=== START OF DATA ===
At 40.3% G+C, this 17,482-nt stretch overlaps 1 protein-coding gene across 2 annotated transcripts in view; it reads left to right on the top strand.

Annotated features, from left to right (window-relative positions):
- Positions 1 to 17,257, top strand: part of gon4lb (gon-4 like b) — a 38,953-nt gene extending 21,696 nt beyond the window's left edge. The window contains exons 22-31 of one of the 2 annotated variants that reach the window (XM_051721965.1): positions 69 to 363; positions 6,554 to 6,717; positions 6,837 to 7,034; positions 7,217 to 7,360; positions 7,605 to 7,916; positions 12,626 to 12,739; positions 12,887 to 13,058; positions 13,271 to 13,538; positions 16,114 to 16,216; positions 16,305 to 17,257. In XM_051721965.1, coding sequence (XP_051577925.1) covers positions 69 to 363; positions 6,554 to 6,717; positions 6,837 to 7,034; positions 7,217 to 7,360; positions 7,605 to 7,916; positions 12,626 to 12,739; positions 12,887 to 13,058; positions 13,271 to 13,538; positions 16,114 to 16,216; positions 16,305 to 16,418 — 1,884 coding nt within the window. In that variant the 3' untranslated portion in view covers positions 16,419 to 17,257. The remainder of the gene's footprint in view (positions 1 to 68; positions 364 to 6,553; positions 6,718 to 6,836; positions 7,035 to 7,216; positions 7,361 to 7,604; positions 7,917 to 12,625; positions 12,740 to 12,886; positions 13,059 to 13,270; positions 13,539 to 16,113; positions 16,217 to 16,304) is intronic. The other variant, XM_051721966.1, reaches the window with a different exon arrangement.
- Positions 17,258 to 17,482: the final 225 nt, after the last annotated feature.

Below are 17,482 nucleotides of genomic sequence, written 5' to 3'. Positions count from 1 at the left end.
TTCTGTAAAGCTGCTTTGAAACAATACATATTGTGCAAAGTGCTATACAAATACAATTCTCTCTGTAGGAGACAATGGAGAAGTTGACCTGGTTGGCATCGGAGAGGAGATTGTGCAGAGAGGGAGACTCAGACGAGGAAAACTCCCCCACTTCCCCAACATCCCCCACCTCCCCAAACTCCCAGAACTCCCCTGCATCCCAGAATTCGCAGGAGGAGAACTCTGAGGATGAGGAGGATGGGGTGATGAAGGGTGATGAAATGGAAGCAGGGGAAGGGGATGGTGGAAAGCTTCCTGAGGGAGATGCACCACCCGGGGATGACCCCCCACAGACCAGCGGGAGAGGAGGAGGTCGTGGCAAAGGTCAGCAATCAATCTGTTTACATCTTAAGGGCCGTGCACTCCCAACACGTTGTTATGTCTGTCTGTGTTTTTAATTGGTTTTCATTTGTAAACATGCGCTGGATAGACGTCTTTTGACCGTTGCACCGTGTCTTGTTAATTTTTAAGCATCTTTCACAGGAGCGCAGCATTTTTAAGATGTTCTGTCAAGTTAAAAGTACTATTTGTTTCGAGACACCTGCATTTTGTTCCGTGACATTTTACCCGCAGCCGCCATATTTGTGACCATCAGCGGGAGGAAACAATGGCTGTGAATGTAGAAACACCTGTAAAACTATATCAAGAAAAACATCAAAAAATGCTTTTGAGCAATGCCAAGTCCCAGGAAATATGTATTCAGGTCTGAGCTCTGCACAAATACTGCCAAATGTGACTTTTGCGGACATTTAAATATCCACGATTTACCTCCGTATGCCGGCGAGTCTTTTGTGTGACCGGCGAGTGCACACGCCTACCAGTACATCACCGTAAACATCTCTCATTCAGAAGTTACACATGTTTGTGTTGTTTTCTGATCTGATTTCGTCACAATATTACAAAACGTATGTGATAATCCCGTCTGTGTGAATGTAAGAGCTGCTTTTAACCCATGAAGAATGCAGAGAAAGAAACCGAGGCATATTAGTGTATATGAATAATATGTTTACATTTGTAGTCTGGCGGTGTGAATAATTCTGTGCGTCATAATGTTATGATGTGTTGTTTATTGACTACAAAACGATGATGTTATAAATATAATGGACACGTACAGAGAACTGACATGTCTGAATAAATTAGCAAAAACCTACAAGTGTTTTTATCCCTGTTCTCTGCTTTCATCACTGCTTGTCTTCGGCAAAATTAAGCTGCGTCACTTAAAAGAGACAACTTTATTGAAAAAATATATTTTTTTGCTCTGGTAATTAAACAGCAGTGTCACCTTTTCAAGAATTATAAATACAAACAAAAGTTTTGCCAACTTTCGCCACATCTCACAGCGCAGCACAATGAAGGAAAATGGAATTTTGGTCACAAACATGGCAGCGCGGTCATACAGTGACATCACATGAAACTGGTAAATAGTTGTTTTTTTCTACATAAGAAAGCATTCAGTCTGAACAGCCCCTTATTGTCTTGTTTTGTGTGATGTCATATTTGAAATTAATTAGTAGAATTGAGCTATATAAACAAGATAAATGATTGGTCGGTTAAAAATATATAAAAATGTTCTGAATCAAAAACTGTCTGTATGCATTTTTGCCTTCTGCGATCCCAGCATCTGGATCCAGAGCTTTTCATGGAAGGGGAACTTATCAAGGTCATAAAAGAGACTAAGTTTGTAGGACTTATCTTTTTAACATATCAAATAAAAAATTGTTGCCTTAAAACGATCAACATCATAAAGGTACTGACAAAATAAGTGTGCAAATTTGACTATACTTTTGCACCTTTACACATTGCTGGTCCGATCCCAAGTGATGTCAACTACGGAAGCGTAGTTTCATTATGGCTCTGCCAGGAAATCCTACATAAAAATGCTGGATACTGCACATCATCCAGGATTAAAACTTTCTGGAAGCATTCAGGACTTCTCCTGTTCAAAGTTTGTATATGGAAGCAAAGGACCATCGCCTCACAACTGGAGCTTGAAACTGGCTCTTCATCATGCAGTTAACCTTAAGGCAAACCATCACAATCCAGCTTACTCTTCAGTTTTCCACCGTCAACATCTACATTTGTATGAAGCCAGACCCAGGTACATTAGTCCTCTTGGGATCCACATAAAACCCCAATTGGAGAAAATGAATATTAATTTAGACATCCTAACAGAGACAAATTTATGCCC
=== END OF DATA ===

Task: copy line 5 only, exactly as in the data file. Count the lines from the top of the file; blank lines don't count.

Below are 17,482 nucleotides of genomic sequence, written 5' to 3'. Positions count from 1 at the left end.